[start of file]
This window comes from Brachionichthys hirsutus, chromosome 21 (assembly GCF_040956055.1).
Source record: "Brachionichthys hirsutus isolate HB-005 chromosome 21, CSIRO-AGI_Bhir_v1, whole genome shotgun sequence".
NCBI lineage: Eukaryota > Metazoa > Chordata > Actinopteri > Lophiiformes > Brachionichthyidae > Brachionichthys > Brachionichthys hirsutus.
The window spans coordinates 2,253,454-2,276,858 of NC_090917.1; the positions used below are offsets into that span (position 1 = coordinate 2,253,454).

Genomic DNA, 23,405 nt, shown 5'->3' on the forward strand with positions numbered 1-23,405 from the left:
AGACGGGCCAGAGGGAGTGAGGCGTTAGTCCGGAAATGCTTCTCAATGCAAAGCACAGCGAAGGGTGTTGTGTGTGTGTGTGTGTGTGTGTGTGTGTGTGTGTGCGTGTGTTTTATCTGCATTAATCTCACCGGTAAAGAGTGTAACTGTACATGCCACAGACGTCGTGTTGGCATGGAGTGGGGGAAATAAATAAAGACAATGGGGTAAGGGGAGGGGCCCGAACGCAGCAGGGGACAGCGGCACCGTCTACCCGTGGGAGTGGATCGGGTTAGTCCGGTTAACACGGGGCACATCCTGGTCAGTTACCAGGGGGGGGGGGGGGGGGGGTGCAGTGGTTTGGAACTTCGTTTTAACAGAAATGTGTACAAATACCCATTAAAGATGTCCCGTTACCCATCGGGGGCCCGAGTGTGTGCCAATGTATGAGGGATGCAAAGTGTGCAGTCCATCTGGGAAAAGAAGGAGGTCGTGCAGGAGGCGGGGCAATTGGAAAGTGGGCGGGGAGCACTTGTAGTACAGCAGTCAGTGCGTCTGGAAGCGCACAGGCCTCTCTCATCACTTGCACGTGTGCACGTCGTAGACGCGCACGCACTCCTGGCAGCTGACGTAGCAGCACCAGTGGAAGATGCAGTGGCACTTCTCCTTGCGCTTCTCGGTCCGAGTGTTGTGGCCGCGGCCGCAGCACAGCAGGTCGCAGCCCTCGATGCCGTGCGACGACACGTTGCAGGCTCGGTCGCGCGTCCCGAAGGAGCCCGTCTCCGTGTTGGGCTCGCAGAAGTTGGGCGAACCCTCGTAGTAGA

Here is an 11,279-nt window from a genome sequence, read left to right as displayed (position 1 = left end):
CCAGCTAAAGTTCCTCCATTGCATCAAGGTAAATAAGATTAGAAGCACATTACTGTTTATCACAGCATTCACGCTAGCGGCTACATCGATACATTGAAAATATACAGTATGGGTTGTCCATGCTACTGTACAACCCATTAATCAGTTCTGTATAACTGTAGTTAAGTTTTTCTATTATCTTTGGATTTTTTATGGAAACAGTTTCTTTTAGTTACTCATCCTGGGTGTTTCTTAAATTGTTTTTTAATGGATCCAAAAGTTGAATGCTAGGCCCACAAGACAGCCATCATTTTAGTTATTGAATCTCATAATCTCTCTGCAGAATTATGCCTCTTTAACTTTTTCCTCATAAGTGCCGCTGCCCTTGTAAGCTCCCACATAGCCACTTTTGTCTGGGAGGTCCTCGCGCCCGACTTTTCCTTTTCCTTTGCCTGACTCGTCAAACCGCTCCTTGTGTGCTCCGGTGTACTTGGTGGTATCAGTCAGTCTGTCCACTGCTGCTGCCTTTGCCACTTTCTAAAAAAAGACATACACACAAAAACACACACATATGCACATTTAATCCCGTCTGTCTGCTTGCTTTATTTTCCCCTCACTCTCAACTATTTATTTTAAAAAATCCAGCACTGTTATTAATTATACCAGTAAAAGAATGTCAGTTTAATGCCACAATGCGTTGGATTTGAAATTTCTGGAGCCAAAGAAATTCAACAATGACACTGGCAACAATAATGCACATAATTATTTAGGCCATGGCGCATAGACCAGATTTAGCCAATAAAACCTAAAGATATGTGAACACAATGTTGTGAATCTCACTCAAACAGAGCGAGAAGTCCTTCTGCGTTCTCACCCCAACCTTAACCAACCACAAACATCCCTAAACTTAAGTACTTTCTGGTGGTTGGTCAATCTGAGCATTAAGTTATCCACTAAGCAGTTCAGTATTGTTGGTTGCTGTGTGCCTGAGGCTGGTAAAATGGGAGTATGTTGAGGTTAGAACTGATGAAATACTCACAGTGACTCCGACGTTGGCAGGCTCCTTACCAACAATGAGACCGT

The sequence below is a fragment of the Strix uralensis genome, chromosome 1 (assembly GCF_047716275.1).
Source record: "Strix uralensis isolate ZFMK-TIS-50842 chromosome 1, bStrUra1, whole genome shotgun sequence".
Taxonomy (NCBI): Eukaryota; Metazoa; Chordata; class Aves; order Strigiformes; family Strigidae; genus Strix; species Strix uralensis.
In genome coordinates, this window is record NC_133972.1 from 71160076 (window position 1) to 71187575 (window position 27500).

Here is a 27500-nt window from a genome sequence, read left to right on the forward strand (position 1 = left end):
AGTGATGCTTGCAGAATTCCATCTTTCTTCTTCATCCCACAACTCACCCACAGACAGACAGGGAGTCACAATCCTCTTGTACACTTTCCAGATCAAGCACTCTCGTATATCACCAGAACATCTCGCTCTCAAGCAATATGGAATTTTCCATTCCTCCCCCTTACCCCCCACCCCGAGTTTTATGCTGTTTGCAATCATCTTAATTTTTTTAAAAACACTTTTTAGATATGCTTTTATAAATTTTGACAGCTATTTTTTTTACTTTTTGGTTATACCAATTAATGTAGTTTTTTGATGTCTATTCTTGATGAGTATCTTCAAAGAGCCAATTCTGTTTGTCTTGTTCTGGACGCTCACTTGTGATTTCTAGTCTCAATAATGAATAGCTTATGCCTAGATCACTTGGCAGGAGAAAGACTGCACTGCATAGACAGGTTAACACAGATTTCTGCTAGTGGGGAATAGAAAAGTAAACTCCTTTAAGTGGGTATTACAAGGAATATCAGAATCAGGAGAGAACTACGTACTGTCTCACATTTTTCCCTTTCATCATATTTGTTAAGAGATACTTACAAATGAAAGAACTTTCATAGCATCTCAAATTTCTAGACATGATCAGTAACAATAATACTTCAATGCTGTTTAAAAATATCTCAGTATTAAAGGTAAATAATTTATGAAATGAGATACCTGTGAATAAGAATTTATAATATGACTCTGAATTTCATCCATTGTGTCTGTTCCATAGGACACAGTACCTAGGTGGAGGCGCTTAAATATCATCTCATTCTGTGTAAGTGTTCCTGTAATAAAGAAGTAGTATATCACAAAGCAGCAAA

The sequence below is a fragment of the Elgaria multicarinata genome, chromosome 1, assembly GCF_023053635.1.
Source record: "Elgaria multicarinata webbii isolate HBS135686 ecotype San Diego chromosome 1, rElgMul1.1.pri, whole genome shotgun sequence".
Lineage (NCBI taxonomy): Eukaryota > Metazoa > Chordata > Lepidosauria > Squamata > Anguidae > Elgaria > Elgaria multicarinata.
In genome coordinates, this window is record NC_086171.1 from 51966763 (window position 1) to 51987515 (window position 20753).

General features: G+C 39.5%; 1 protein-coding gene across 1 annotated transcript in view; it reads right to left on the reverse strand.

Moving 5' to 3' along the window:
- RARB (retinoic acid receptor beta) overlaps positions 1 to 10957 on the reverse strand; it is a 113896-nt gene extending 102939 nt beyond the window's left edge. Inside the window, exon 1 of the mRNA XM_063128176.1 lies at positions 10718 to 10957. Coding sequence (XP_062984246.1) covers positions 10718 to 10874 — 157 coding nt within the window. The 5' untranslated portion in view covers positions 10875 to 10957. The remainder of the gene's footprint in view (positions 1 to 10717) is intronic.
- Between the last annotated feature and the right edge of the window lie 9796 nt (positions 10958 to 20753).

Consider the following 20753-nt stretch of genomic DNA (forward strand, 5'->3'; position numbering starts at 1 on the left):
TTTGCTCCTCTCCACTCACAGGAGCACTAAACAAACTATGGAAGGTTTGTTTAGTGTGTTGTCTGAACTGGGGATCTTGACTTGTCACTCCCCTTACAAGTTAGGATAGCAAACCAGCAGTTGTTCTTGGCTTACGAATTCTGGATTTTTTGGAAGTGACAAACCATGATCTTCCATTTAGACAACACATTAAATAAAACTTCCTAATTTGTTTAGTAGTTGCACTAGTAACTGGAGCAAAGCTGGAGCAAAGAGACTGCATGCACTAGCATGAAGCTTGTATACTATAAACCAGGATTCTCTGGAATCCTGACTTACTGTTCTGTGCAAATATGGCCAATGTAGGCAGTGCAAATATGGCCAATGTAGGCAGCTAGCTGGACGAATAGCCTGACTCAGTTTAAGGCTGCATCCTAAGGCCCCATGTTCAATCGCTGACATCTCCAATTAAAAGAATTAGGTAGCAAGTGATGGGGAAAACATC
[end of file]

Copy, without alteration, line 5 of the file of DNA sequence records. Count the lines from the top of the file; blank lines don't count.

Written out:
Genomic DNA, 23,405 nt, shown 5'->3' on the forward strand with positions numbered 1-23,405 from the left: